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There is no doubt that Waltz (1979) Neorealism’s beautiful creation of a grand theory at systemic level had remarkably influenced later IR researches. For some time, the most important paradigms of international politics were all system level theories. This situation has, in a sense, caused a lot of scholars (Schweller, 2004; Zakaria, 1998; Wohlforth, 1993) to oppose to the disconnection between system or structure and state. These scholars are left wanting by the frugal account of Neorealism, so in order to get superior accuracy, neoclassical realists incorporated domestic-level variables into their explication of international politics. Thus, neoclassical realists lay open the black-box of the state (Baylis et al, 2008:99).

Rose, G. (1998) Review: Neoclassical Realism and Theories of Foreign Policy. 51(1), pp. 144-172.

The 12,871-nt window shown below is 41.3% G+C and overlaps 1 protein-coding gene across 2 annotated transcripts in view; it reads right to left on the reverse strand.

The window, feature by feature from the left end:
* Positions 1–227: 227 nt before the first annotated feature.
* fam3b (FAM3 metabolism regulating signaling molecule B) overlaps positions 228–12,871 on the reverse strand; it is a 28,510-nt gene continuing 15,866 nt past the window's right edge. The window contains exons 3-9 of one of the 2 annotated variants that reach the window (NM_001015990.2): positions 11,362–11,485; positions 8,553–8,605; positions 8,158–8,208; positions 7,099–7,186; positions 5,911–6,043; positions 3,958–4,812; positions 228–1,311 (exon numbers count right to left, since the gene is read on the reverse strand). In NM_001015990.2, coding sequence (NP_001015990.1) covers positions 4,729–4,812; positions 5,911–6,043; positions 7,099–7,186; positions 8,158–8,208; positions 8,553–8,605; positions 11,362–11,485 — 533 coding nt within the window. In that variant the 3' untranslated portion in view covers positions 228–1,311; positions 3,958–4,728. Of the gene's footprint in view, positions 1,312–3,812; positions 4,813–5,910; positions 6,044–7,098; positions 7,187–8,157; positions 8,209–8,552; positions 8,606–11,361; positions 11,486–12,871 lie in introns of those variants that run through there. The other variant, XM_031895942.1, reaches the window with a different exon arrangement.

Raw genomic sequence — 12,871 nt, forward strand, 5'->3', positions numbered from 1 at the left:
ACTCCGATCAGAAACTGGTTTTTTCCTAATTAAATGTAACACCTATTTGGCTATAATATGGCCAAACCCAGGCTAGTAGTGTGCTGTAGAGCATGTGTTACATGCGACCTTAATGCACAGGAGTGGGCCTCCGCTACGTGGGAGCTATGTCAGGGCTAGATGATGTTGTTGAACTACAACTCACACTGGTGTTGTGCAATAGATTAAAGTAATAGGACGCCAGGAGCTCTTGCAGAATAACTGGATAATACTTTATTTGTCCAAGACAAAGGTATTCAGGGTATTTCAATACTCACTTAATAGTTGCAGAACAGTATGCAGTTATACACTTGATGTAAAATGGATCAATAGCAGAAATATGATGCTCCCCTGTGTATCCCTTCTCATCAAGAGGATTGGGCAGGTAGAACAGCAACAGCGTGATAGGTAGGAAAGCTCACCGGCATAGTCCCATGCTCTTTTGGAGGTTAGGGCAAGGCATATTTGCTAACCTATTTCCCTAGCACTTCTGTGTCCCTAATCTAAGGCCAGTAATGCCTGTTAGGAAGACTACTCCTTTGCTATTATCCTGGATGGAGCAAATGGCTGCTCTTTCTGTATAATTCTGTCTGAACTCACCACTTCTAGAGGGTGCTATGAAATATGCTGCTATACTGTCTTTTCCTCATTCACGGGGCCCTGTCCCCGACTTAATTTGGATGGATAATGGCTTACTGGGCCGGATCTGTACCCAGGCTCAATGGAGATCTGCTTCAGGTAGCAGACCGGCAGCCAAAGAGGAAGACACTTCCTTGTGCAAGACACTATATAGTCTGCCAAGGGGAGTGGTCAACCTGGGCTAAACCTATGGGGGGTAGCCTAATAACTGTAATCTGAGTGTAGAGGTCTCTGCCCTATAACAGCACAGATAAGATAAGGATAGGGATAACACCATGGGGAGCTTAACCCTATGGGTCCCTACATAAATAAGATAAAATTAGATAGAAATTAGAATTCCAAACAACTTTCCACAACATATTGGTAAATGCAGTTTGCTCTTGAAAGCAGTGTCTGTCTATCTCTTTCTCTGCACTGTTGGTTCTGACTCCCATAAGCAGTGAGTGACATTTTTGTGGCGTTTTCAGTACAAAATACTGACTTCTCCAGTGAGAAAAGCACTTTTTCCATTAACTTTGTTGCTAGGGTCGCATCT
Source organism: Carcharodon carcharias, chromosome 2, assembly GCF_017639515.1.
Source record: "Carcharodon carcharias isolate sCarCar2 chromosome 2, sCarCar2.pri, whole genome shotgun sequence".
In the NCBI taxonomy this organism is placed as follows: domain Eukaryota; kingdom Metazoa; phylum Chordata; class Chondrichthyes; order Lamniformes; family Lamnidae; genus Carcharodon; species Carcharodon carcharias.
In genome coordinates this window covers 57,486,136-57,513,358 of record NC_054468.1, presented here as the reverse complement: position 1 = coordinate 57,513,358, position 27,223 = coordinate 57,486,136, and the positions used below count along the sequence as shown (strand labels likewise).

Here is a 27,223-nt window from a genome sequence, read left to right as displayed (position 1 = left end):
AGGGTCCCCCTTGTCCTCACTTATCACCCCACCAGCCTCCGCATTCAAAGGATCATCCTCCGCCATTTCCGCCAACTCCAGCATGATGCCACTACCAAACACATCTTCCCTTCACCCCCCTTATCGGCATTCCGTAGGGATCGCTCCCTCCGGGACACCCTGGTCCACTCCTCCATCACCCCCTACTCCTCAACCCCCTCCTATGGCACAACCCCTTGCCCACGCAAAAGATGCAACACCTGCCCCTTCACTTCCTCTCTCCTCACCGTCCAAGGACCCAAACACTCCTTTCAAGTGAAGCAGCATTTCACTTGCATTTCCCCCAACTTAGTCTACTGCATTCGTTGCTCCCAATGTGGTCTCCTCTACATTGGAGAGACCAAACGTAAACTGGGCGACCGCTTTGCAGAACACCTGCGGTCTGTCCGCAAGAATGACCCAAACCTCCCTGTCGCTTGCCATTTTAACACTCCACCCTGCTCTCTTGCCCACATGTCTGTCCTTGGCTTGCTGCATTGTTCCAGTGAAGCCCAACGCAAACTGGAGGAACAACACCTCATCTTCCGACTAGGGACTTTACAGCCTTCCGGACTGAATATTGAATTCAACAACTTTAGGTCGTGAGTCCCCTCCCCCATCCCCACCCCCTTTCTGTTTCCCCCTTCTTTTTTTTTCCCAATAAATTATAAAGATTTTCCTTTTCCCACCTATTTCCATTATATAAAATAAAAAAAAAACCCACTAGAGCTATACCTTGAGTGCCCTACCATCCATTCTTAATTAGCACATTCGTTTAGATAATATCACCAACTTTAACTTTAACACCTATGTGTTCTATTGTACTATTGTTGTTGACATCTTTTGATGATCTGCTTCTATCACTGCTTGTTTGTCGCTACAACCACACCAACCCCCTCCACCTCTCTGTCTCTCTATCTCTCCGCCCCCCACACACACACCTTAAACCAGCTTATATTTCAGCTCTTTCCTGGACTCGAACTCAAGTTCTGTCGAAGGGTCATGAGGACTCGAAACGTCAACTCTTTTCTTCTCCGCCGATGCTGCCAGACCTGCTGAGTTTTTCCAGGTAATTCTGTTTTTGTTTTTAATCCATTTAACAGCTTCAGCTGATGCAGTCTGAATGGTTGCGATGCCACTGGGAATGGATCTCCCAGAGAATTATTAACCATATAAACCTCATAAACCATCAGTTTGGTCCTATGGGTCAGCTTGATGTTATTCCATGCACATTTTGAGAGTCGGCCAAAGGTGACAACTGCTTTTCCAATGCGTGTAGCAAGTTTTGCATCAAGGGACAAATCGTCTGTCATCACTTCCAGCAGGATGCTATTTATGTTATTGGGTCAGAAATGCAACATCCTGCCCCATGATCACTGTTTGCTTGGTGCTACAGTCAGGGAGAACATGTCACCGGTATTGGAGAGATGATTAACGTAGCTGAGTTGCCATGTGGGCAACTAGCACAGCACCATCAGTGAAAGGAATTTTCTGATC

However, neoclassical realism also draws attention to a third factor accounting for variation in sensitivity to relative gains: each state's role within the global balance of power. It is less burdensome for some states to take greater moral action on climate change because the international wealth transfers involved hardly affects their own security. For example, many developed countries are ultimately reliant on the United States for their collective security, especially Japan, European countries and Canada. Since their defeat in World War II, Germany and Japan have refrained from expressing their strength through traditional military means (; ). Thus, the diversion of additional funds to climate change instead of military expenditures would not significantly affect these states’ position in the global balance of military power.

Neoclassical realism is a theory of international relations

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What is the difference between neoclassicism and realism?

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Debating IR: Neoclassical realism